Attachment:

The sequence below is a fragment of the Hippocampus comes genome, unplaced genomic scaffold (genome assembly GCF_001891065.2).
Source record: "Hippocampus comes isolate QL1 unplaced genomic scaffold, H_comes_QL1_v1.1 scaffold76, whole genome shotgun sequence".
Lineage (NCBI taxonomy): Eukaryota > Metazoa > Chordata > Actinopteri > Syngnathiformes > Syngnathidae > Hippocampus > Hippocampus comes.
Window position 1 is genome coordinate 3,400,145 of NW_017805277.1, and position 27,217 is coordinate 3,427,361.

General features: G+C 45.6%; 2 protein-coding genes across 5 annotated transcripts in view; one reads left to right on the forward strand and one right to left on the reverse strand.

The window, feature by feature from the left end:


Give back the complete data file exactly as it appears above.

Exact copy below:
The sequence below is a fragment of the Hippocampus comes genome, unplaced genomic scaffold (genome assembly GCF_001891065.2).
Source record: "Hippocampus comes isolate QL1 unplaced genomic scaffold, H_comes_QL1_v1.1 scaffold76, whole genome shotgun sequence".
Lineage (NCBI taxonomy): Eukaryota > Metazoa > Chordata > Actinopteri > Syngnathiformes > Syngnathidae > Hippocampus > Hippocampus comes.
Window position 1 is genome coordinate 3,400,145 of NW_017805277.1, and position 27,217 is coordinate 3,427,361.

General features: G+C 45.6%; 2 protein-coding genes across 5 annotated transcripts in view; one reads left to right on the forward strand and one right to left on the reverse strand.

The window, feature by feature from the left end: